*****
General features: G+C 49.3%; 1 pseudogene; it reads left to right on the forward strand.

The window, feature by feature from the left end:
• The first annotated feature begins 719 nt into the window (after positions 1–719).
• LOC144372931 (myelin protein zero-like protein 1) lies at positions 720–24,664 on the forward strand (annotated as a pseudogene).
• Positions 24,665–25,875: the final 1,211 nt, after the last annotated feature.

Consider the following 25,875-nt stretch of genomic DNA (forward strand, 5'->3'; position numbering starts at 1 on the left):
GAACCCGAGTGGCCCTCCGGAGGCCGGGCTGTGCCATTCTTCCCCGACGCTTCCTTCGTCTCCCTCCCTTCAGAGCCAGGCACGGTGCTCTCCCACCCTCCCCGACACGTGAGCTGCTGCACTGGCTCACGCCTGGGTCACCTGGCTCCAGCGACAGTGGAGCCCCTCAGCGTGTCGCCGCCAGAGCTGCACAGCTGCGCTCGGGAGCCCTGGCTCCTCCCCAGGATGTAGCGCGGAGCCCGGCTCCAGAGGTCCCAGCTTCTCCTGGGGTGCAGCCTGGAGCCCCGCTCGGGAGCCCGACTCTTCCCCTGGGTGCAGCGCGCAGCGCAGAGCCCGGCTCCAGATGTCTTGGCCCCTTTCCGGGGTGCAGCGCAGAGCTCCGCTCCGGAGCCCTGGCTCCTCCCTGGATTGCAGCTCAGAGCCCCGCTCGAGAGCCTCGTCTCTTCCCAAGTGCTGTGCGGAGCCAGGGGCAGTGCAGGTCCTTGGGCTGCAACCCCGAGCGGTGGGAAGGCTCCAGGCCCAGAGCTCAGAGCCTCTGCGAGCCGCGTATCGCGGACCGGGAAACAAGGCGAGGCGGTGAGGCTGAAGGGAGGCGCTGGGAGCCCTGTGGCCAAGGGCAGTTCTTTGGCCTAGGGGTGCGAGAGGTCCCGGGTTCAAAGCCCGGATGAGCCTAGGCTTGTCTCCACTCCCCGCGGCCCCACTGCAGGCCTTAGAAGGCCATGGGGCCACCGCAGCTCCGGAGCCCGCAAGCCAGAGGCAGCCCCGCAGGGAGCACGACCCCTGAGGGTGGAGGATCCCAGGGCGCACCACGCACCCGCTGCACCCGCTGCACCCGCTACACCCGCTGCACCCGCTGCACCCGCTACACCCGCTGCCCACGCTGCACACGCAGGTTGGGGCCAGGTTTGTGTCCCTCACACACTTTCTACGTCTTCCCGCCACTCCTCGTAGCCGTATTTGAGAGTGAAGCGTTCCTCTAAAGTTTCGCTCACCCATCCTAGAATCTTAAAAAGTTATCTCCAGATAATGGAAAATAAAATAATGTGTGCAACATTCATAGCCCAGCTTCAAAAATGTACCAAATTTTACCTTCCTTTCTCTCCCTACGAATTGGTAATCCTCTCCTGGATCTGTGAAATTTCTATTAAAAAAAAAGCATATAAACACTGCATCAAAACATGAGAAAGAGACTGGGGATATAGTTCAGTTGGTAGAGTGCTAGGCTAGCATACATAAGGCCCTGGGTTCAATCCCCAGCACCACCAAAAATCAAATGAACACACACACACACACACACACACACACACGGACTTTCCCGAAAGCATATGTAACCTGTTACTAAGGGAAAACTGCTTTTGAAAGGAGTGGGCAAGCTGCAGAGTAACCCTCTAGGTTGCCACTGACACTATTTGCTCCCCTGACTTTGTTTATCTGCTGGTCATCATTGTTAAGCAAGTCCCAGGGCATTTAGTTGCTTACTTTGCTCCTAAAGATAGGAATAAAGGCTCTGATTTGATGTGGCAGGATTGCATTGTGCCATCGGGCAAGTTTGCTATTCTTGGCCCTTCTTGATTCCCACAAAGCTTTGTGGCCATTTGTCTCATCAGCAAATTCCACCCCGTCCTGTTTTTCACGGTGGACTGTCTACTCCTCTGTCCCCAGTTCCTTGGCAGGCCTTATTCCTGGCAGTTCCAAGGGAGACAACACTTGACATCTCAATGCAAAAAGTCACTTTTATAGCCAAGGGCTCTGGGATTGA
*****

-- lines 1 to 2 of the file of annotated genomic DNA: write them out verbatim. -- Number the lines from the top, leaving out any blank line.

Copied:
General features: G+C 49.3%; 1 pseudogene; it reads left to right on the forward strand.

The window, feature by feature from the left end: